Using a hammer and crow bar, carpenter Brad Wittnebel works to remove an aging window from a bungalow here in Ortonville. Getting the window and window frame out in one piece isn't easy in a 100-year old home. As the window frame comes loose, the window shatters, leaving shards of glass at Wittnebel's feet.
The carpenter's work is part of a full renovation. Except for some handsome woodwork throughout the house, Wittnebel is stripping this place clean.
"Basically it's going to be down to the studs when we're done. And then build it up from there," Wittnebel said.
The man responsible for the renovation is Jim Larson. Larson spent years buying and renovating homes and apartment buildings in the Twin Cities. Now he's got his sights on Ortonville, a town that spills down a bluff toward Big Stone Lake.
"I paid $90,000 for this place, and I'll spend probably $75,000 to $100,000 on it," Larson said.
Larson thinks he'll end up selling this place for $250,000. According to him, that's a great deal for a lakeside home with five bedrooms, two bathrooms and two kitchens.
"The best use would be some family buying this as their own time-share. They could buy this and have a great year-round residence on a lake," Larson said.
Larson estimates he's spent $3 million to $4 million in Ortonville over the past few years, renovating everything from one-bedroom apartments to turn-of-the-century mansions. He sees a growing demand for housing in Ortonville, from single renters to rich retirees. Larson says people across the region have yet to discover this community and its sprawling lake.
Big Stone Lake is big.
It's the 11th largest lake in the state. It's only about a mile across, but it stretches north from Ortonville nearly 30 miles. Blair Johnson, who's been mayor of Ortonville for about six months, sees his town's location as key to the town's future. In recent decades, because of a downturn in agriculture and manufacturing, Ortonville has suffered through a steady decrease in population. And now Mayor Johnson hopes to reverse that trend by marketing the town as the western Minnesota alternative to moving up north.
"People like to live on a lake. People like to live on a golf course. Here you can do both at the same place, it's amazing," Johnson said.
Johnson admits it'll be a challenge to get Ortonville mentioned in the same breath as hot spots like Brainerd or the North Shore. But he maintains that a lake home can be had here for much less than one in Minnesota's north woods.
Town leaders are particularly interested in convincing retirees to move to Ortonville. They'd like to see more people like Robert and Kay Robinson check out their town. The retired couple from California came to Ortonville last summer just to visit some friends. But according to Kay Robinson, they fell in love with the small lakeside town.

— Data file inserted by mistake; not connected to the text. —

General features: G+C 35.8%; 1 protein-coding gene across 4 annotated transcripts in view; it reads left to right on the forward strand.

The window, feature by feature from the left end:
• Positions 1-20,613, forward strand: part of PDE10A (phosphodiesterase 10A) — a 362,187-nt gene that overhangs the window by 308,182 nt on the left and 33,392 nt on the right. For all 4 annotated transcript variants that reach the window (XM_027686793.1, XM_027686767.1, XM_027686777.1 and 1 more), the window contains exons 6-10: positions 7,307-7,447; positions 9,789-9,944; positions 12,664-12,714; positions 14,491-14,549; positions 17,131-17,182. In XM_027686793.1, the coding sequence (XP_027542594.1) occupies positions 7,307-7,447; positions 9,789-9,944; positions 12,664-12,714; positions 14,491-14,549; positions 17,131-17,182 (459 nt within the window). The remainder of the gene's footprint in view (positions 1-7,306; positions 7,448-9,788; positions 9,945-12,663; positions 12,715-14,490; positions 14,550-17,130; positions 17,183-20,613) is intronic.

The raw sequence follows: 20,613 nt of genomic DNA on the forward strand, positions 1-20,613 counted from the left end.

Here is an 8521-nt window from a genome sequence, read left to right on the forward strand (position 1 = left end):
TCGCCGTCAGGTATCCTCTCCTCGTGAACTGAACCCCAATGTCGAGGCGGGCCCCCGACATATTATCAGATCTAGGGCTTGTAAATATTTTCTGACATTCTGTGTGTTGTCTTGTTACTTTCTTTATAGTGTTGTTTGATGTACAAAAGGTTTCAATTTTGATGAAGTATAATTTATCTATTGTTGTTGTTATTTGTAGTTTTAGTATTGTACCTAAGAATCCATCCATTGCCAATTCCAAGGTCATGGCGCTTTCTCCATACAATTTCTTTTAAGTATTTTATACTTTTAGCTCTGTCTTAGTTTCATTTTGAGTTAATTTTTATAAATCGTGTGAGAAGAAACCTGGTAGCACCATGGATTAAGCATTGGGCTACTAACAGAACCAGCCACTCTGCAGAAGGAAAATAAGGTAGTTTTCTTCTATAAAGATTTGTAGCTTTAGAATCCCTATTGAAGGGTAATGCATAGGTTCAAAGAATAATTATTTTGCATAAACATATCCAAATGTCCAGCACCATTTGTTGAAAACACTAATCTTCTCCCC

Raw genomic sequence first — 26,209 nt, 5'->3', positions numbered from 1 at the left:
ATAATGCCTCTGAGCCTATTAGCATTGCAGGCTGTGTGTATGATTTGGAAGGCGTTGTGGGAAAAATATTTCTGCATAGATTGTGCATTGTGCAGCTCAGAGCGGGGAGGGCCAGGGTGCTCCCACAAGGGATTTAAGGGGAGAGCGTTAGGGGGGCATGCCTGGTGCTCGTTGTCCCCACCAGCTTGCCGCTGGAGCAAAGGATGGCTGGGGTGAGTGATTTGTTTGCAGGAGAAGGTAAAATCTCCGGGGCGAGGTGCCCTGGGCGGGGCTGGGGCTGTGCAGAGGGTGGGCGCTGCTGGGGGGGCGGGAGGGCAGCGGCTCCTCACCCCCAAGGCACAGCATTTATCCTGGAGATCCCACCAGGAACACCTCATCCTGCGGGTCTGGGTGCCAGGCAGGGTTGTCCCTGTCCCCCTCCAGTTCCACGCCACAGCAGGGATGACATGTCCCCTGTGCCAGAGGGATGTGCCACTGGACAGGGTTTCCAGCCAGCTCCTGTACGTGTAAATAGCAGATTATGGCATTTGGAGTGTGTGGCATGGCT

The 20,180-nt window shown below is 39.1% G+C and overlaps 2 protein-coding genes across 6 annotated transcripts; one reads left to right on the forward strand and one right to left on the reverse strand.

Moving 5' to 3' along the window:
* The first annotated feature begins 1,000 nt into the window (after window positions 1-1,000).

"So we ended up buying a house here, and moving in," Robinson said.
Kay was won over by the small-town charm. Her husband Robert likes the 18-hole golf course nearby. But what really impressed him was the suprisingly affordable house they found, a 1917 Victorian masterpiece originally built by the owner of a local granite quarry.
Ultimately a diverse economy is always the most healthy one to be in. You cannot put all your eggs in one basket.Ben Winchester
"Nothing in my greatest imagination I could have ever thought I would live in a house like this. We've always gone to bed and breakfasts and thought, 'Wouldn't it be nice to live in a house like this, so big and so grand,'" Robert said.
Ortonville is not the only western Minnesota town using its affordable housing and location on a lake as a selling point. For years, people in this region have watched lakes in northeastern and north central Minnesota fill with high-priced development.
The option of buying a lake home farther west has become more attractive for retirees of modest means. First it was in areas west of Brainerd, then a development boom hit towns like Alexandria and Detroit Lakes.
Western Minnesota has been waiting for the recreational property boom to come its way, according to Ben Winchester with the Center for Small Towns at the University of Minnesota Morris.
"These communities have really been working over the past years to prepare themselves. It's just that the growth has never come. And now that we're into 2006, this is a full 10 or 12 years after the major boom of recreational growth. We are starting to see it ramp up in western Minnesota," Winchester said.
While Winchester agrees that luring retirees can be a great boost for any community, he doesn't think towns should pin their future on just one thing, whether that's manufacturing, tourism or retirees.
"Ultimately, a diverse economy is always the most healthy one to be in. You cannot put all your eggs in one basket," Winchester said.
Some folks in Ortonville worry that's what will happen if the town only works to lure retirees. They say bringing in more aging residents won't benefit a town already home to plenty of older folks.
Ortonville Mayor Blair Johnson says he agrees, and hopes his town can attract more businesses, more jobs and ultimately, more young families. But at this point they'll go with what they've got.
"We have the golf course, we have the lake, we have everything that is perfect for retiring, so whatever you have you use that to get what you can," Johnson said.
Some expect a boom, at least a short-term one, will come to Ortonville soon, and it has nothing to do with retirees.
Officials at the Big Stone Power plant, just two miles across the border into South Dakota, want to double the size of the coal burning facility. That could bring anywhere from 500 to 1,500 workers to the area over several years.
City leaders in Ortonville hope those workers will live in their town, and maybe even choose to stay there permanently.